Fire chiefs concerned at latest fire statistics
30 October 2017
THE NATIONAL Fire Chiefs Council (NFCC) has voiced its concern that the number of firefighters in England has fallen by 21 per cent since 2010/2011 and a serious reduction in fire safety audits.
New statistics released by the Home Office show a fall of over 9,000 firefighters compared with ten years ago, including a loss of more than 7,500 wholetime firefighters.
As well as the reduction in firefighter numbers, the release shows that the number of Home Fire Risk Checks (HFRC) are on a downward trend and have reduced by 24 per cent since 2010/11, despite there being a small increase between 2015/16 and 2016/17.
There has also been a reduction in the number of fire safety audits (36%) carried out by fire and rescue services, although there has been a welcome reduction in firefighter injuries which have fallen by 3 per cent in the last year.
The Home Office figures were released in two new publications: ‘Fire prevention and protection statistics: England, April 2016 to March 2017’, and ‘Fire and rescue workforce and pensions statistics: England, April 2016 to March 2017’.
NFCC Chair Roy Wilsher said: “It is a stark reality to see the reduction in the number of firefighters since 2010, it is a trend we do not believe can continue without some serious consideration, especially at a time when the public need to have complete confidence in their emergency services.
“It is often said that the number of fires has fallen, this is true and very welcome, but Fire and Rescue Services should be resourcing to risk, not demand and the insurers tell us that financially large fire loses are increasing.
“It is also disappointing – but not surprising in light of the reduction in personnel - to see a reduction in the number of home safety fire checks being carried out, although some of this is due to better targeting and development of the types of check, plus a decline in the number of fire safety audits.
“While all fire services have integral prevention, protection and response strategies in their Integrated Risk Management Plans, we must have a resilient fire service which can respond quickly and efficiently, based on risk and response.”
“Fire and rescue services will continue to provide an excellent service, but we do need to ensure fire and rescue services are funded for risk and resilience, not just demand. I and NFCC colleagues will continue to work closely with the Home Office and other Governments in the UK to ensure these concerns are raised and action taken where possible.”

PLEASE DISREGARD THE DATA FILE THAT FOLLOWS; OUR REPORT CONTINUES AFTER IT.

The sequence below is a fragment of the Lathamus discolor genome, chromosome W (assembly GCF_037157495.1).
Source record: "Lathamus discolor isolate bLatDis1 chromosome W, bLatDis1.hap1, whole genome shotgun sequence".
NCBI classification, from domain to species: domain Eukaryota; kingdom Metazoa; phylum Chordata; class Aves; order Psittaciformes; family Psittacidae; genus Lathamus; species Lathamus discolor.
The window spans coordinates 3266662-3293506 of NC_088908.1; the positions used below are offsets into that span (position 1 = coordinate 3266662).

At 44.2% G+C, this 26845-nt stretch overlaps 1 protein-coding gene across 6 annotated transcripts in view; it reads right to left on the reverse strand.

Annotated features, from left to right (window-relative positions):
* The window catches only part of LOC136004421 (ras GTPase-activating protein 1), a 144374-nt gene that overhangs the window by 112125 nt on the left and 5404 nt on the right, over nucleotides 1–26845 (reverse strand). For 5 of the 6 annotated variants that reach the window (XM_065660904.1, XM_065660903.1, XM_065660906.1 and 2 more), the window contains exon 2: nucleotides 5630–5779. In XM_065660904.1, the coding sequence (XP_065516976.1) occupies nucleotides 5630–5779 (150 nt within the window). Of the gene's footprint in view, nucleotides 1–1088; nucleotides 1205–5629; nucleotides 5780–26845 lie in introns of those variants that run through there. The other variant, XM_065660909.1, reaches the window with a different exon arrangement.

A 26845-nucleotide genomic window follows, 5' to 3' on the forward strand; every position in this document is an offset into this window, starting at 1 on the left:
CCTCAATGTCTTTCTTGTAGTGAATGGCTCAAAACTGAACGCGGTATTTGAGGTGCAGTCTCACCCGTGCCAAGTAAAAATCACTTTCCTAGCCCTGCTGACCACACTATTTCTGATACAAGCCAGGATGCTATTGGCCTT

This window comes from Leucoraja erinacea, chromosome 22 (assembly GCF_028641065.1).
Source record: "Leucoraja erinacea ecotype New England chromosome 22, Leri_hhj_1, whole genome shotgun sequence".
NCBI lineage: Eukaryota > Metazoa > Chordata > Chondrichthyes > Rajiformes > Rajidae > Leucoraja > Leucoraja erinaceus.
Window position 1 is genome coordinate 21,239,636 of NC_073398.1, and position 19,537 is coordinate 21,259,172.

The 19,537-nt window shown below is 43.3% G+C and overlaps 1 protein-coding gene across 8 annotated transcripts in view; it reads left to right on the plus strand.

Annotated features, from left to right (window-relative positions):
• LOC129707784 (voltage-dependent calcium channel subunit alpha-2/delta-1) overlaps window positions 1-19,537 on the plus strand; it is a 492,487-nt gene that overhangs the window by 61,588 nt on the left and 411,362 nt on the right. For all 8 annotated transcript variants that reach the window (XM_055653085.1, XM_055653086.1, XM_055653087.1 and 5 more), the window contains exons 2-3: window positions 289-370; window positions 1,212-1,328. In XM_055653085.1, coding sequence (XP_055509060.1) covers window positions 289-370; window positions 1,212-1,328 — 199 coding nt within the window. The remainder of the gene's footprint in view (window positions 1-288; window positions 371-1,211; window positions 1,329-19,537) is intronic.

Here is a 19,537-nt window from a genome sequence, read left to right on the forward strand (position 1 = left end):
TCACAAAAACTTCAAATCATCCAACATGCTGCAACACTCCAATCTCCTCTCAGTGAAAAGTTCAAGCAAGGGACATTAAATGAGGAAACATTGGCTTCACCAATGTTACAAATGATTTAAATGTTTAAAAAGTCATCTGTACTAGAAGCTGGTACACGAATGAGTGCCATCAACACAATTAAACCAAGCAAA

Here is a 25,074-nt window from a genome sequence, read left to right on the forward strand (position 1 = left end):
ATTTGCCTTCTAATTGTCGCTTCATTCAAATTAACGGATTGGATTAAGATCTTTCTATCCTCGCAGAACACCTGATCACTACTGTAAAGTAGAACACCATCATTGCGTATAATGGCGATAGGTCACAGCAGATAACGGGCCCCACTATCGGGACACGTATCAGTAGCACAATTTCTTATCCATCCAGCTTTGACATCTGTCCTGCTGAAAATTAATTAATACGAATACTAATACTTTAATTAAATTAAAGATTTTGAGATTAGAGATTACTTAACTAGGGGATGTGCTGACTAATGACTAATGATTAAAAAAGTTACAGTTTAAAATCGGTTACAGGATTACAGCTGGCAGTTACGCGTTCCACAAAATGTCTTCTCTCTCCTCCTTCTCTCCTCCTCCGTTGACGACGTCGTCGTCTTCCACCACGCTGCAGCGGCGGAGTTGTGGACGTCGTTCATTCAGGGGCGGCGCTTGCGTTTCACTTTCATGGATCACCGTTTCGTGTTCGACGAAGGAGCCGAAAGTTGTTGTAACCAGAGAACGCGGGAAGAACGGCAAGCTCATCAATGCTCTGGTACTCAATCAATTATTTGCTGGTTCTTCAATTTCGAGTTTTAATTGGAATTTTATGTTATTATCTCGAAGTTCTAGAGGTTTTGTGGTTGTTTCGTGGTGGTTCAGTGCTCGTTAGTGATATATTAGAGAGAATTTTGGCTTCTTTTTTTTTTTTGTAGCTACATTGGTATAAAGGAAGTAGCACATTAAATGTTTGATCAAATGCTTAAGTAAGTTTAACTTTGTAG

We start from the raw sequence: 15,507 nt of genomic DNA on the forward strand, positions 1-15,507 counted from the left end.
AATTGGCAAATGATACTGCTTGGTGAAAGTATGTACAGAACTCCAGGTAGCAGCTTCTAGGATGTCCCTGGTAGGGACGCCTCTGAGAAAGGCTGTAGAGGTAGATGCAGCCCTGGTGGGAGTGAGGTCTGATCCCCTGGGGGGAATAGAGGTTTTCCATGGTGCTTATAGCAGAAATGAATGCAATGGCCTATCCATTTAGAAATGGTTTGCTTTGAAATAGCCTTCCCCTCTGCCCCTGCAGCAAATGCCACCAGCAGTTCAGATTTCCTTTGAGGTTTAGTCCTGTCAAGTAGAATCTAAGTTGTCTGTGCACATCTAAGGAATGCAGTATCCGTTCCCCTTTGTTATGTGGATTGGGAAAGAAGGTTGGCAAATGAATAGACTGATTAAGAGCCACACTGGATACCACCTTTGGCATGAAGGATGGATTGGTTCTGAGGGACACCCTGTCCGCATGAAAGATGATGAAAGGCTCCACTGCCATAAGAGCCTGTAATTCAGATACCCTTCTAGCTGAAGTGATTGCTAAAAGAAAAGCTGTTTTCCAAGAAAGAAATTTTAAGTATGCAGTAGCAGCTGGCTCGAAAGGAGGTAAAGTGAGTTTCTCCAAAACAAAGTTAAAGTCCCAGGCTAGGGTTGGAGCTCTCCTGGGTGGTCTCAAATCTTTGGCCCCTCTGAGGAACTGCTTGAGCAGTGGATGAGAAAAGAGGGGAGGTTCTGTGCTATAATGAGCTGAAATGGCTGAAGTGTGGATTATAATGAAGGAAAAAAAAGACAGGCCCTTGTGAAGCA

On a related matter, workforce reform, NFCC said that while it was encouraging to see that the proportion of female firefighters and those from ethnic minority groups had increased slightly over the last year, these trends owe more to fluctuations in small baseline populations, as well as large decreases of white and male firefighters.
Mr Wilsher added “The diversity data on new joiners shows that 12% of all new whole-time staff are female and 9% are from an ethnic minority. While this is very encouraging, there is still much more work to do to increase these numbers further. I am pleased to say that Fire Chiefs are committed nationally to improving diversity, and I was therefore thrilled by the decision at this week’s full council meeting that the NFCC will support the HeForShe movement.”.
NFCC believes that investment in retention and recruitment strategies would attract more applicants, help retain them for longer, and attract a more diverse workforce.
The workforce figures show:
- 40,180 staff (FTE) were employed by FRSs on 31 March 2017. A 5% decrease compared with the previous year and a 22% decrease since 2010/11;
- 33,049 staff (FTE) were employed as firefighters on 31 March 2017. This was a 4% decrease compared with the previous year and a 21% decrease since 2010/11;
- 5.2% of firefighters were women in England in 2017. This compares with 5.0%;
- 3.9% of firefighters were from an ethnic minority group in England in 2017. This compares with 3.8% in the previous year; and
- There were 2,523 firefighter injuries during 2016/17, 3% lower than in the previous year, continuing the downward trend of the last decade